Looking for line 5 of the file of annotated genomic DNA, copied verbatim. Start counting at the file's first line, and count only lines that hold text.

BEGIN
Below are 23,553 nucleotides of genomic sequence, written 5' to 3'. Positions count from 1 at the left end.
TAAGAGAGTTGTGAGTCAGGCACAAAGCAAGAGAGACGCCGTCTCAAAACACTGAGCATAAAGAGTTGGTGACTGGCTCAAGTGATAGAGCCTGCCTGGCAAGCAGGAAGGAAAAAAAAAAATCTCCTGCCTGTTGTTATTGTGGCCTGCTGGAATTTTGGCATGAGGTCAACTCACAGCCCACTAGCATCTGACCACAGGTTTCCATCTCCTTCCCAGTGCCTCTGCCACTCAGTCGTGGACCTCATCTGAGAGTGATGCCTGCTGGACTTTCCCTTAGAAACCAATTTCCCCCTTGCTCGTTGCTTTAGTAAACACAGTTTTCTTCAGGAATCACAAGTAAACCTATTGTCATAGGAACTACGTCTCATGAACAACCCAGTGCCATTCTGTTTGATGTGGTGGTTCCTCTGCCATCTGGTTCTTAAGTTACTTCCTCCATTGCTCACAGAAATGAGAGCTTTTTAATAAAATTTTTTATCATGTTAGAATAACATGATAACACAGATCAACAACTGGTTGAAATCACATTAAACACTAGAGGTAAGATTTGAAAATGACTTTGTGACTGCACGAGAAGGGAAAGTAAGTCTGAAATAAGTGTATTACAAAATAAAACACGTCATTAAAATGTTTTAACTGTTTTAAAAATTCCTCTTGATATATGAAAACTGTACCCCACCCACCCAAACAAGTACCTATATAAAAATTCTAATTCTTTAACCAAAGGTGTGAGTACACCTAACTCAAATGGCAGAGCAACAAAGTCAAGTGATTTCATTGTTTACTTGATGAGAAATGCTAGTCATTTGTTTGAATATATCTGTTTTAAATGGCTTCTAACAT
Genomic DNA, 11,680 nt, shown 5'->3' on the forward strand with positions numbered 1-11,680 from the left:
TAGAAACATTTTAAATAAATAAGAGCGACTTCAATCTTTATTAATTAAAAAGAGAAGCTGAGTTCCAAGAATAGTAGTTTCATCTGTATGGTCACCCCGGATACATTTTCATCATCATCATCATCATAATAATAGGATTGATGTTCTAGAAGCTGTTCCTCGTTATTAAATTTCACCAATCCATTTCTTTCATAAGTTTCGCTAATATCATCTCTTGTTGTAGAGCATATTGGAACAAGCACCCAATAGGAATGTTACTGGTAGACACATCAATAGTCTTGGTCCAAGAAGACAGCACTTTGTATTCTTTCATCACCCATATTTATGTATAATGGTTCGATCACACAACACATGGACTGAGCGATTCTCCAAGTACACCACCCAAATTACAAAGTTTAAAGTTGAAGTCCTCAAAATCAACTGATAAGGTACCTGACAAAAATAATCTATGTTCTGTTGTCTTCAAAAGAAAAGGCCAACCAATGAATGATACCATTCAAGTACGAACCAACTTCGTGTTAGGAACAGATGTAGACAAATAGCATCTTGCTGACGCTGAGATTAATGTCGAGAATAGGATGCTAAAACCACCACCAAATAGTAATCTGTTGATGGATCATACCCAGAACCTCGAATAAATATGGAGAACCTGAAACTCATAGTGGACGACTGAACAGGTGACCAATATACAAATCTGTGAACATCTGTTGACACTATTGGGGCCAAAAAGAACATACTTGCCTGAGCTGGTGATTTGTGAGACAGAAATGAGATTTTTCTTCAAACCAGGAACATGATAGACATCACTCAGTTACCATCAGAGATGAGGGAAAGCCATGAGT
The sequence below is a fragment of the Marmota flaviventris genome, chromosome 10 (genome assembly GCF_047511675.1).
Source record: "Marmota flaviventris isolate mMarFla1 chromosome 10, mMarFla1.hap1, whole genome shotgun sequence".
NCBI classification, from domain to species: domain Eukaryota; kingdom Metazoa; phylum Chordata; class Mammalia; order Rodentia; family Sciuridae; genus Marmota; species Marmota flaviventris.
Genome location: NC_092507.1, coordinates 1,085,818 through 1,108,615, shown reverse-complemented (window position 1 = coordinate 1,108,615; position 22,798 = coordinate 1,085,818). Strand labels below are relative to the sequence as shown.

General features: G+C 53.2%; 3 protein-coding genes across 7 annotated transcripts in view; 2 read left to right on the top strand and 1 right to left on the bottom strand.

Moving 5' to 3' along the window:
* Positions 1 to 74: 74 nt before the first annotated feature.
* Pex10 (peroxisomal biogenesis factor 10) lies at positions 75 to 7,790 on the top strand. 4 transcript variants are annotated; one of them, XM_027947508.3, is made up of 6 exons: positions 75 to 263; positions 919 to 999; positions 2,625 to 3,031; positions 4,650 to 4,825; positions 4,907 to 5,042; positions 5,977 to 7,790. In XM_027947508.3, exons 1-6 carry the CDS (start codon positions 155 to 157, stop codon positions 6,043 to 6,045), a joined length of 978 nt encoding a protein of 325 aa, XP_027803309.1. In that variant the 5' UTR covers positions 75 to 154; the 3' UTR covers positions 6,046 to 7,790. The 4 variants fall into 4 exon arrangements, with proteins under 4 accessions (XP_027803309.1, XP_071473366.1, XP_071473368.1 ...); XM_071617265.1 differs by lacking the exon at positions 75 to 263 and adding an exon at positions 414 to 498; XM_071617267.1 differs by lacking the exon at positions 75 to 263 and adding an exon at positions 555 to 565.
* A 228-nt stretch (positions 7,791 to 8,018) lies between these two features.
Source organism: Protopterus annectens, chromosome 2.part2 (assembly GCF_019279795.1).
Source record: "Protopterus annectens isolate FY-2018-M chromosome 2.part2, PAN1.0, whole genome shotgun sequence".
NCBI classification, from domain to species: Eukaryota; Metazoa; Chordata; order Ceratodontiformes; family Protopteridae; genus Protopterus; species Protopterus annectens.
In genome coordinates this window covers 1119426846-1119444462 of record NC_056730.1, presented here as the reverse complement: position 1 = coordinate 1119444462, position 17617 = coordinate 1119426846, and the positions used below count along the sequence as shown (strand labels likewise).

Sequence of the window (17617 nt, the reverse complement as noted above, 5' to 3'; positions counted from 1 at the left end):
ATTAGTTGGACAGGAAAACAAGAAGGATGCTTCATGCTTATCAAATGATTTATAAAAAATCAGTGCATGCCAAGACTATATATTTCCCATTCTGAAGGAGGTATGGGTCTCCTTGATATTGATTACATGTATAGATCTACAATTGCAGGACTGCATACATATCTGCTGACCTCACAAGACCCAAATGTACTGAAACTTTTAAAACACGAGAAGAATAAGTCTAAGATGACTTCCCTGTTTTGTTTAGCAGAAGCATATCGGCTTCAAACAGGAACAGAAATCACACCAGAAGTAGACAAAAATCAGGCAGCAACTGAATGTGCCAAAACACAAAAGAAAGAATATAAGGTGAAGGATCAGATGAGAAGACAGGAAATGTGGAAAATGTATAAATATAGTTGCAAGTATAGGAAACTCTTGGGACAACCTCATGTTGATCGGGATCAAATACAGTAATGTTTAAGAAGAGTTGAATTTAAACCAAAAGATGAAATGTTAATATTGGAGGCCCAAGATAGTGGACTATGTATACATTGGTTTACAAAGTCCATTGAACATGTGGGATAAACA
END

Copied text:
The sequence below is a fragment of the Marmota flaviventris genome, chromosome 10 (genome assembly GCF_047511675.1).